When Steve Brandon and John Harbison talk about their plans to bring back the Corner Lounge in its original home at 842 North Central, the excitement comes through in everything they say. Steve said, “The idea is to bring back the original vibe.” He clarified that perhaps without some of the seedier elements of some of its earlier incarnations, but he wants it to be a true neighborhood bar and a place where grownups like to congregate.
For readers new to Knoxville or otherwise unfamiliar with the earlier incarnations, Jack Neely wrote an article about the spot (thanks to Ian for its availability) in Metro Pulse about fifteen years ago. He said the spot first opened as the Dutch Diner around 1937. After a couple of other incarnations, it became the Corner Grill by 1942. In the 1960s it began to be known as the Corner Lounge and featured, famously, Con Hunley, on its stage for a decade. The bar merits a couple of mentions in Cormac McCarthy’s Suttree, which is set in the early 1950s. Read Jack’s article for much more information.
In the last fifteen years, the address has been through various incarnations, including Central Street Books. Most recently it was home to Holly’s Corner which opened in late 2013 and closed in December of 2017. The building is owned by Holly’s sister Peggy Hambright and Scott Carpenter and is adjacent to Magpies. When Holly’s was set to close, Peggy asked Steve if he’d be interested in doing something there and he enlisted John immediately and the two knew precisely what they wanted to do: bring back the Corner Lounge. He said he told her, “I want to make it a place that when you have been snowed in for three days, this is where everyone comes to catch up.
Steve got his start in the hospitality world working at the Helmet Head, a biker bar, at the cabana across from what is now Barley’s. He moved from there to Manhattan’s, where he got to know Peggy and worked as bartender, helping run the business. He also operated Wild Mountain Honey. His friend Shawn Blair first put him behind a bar and he says, “I found out what I’m good at. I love this city and taking care of people.”
There’s a mural that once hung in the Corner Lounge – and might possibly hang there, again – that portrays Dean Martin, Sammy Davis, Jr. and others in a lounge and that’s part of the vibe he’s trying to bring back – the classic era of lounges from the 40s and 50s. He mentions Toots Shor, the legendary New York saloon keeper as a paradigm. It’s, “back when you went into a saloon or bar, got an original cocktail and you were engaged. We want to take care of the neighborhood.”
He says they are bringing in experienced bartenders and servers and says, “Bartending is knowing when to talk and when not to talk. We engage customers to make sure they haven’t been over served and we maintain that connection that makes patrons feel safe. We do not want them to over drink. We want them to be safe and comfortable and they will come back.
The original bar will be returned to its spot after a refurbishing. A beautiful wooden panel harvested from the Southeastern Glass building will likely be retained. Tall and short tables will fill the center of the room and a bar shelf will be added to the perimeter of the room. A small stage will be constructed and music will be featured on the weekends initially, but may expand. They expect to have a range of genres, but jazz was mentioned several times. “There are so many talented musicians in the city.”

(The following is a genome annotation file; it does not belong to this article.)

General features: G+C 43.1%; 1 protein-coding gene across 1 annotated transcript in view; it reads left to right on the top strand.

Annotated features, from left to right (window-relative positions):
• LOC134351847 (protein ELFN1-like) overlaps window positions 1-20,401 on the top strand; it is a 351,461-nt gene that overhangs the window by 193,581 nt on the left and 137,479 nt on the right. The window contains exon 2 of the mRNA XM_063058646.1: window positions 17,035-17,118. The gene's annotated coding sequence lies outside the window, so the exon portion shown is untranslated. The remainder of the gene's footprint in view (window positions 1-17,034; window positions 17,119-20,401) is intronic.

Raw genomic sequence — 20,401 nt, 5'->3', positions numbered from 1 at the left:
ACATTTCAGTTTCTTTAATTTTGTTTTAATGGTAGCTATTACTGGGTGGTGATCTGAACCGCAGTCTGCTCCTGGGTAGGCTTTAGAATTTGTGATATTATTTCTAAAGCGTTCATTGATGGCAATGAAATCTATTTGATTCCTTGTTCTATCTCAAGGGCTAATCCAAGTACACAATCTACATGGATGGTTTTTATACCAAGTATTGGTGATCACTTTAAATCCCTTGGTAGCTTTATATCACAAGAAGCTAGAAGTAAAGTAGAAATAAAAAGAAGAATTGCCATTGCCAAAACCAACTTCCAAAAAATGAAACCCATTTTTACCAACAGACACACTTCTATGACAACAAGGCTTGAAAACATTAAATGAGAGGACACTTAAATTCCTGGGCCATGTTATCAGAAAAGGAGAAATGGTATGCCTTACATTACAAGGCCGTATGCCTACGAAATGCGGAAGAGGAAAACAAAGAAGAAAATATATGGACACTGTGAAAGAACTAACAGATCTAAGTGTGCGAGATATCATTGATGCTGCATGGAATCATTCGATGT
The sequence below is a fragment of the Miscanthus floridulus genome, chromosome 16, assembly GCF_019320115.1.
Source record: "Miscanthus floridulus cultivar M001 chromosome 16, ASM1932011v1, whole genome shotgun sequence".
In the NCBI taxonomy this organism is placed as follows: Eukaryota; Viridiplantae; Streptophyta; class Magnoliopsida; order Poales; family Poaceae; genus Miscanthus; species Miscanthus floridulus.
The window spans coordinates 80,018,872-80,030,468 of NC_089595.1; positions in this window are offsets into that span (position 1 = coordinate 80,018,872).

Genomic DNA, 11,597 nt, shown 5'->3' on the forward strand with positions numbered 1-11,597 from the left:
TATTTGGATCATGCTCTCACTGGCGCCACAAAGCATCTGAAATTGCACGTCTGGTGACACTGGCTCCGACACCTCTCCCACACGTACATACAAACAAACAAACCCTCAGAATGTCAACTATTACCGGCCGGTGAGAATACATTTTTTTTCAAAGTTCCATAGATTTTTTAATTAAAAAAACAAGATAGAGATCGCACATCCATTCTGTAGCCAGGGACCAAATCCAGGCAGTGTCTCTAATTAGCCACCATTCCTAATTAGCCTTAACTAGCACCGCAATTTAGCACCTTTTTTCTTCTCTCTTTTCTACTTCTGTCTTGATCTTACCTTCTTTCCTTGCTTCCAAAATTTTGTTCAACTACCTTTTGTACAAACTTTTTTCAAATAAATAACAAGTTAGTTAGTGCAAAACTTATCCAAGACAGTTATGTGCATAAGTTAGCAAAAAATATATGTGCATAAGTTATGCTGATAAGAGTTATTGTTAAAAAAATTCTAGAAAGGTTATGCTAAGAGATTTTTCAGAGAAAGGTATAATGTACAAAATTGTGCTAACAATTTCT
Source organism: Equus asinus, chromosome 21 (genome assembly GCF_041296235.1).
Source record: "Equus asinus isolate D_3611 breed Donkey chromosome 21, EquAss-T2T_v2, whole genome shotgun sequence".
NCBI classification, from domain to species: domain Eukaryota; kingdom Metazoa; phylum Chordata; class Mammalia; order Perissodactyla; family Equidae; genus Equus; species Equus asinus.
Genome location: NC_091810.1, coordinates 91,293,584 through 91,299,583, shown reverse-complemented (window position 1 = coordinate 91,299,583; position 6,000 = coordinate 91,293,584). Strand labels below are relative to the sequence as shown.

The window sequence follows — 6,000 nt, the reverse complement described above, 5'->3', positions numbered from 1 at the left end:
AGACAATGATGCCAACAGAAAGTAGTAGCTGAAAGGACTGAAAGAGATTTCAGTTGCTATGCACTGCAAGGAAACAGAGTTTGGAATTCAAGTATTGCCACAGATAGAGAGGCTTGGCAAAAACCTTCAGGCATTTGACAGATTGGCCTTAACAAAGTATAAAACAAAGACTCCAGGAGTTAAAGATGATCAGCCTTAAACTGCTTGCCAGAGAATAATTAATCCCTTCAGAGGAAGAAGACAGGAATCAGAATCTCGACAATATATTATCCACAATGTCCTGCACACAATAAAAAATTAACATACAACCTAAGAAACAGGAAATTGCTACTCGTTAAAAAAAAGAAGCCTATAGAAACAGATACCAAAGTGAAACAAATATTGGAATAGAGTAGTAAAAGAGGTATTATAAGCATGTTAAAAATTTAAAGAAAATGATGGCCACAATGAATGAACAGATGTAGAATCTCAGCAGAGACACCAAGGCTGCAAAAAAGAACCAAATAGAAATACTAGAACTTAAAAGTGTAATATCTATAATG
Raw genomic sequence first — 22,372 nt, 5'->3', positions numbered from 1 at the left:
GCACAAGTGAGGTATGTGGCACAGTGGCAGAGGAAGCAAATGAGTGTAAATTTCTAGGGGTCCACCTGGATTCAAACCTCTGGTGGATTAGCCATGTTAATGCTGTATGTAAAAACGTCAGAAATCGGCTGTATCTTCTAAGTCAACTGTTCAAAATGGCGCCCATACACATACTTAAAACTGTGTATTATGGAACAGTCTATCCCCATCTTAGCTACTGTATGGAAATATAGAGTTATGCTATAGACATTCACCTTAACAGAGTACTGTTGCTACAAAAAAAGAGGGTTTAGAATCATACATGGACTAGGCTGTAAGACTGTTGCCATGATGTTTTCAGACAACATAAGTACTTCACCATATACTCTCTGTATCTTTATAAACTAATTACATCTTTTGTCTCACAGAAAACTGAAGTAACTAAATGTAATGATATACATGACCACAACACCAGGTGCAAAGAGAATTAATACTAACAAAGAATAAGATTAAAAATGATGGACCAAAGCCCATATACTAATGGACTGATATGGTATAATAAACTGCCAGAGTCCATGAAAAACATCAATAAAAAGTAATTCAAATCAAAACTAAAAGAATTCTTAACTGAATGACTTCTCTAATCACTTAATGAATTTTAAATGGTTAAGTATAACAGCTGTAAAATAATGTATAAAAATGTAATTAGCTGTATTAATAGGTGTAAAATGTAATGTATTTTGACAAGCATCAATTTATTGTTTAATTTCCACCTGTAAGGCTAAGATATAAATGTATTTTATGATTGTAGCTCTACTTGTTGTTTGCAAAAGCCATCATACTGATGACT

They will offer simple cocktails and good wine, along with several beer taps. They hope to work with some of the nearby breweries and other businesses. “We’ll have nice, well done cocktails with as many local ingredients as possible. We’re keeping it simple. Sometimes complicated gets complicated.” He said the last part with a chuckle. They will have a beer engine, two quarter pulls and firkins and pins of special releases. They will also have simple food, focusing on fresh sandwiches.
Originally from New York, his family moved to Morristown and he left home at nineteen to work in the family horse business in Florida. He made his way home and says he remembers coming by the lounge when Ed Corts owned it. He lived on Oklahoma in those days and would stop by on his way home from the Old City.
John, born in Knoxville and raised in the area, has spent twenty-seven years in the service industry and the two have known each other for many years. When his job was recently discontinued, he was looking for a new direction. He and Steve had been talking for a long time about the possibility of a venture from a food truck to a restaurant or bar. When Steve pitched this idea, John was on board immediately.
The hours and days the bar will be open are still in flex, though it will be roughly 4:00 PM to Midnight or 1:00 AM. It will not be the bar to shut the night down. Their friends have been excited and the Facebook page already has nearly 400 followers. Join in by liking the page and following their progress.
The construction is being handled by David Decker and Holston Construction and architectural design is by Colleen Riordan and Johnson Architecture. Outside the building, as you can see in the photograph, there is some serious street work underway, which should conclude about the same time as the internal construction, making everything pop for the opening which, they hope, will be in August.
Steve wraps it up, “People have to realize how sweet this town is. I want it to be a time machine and I want people to feel at home.”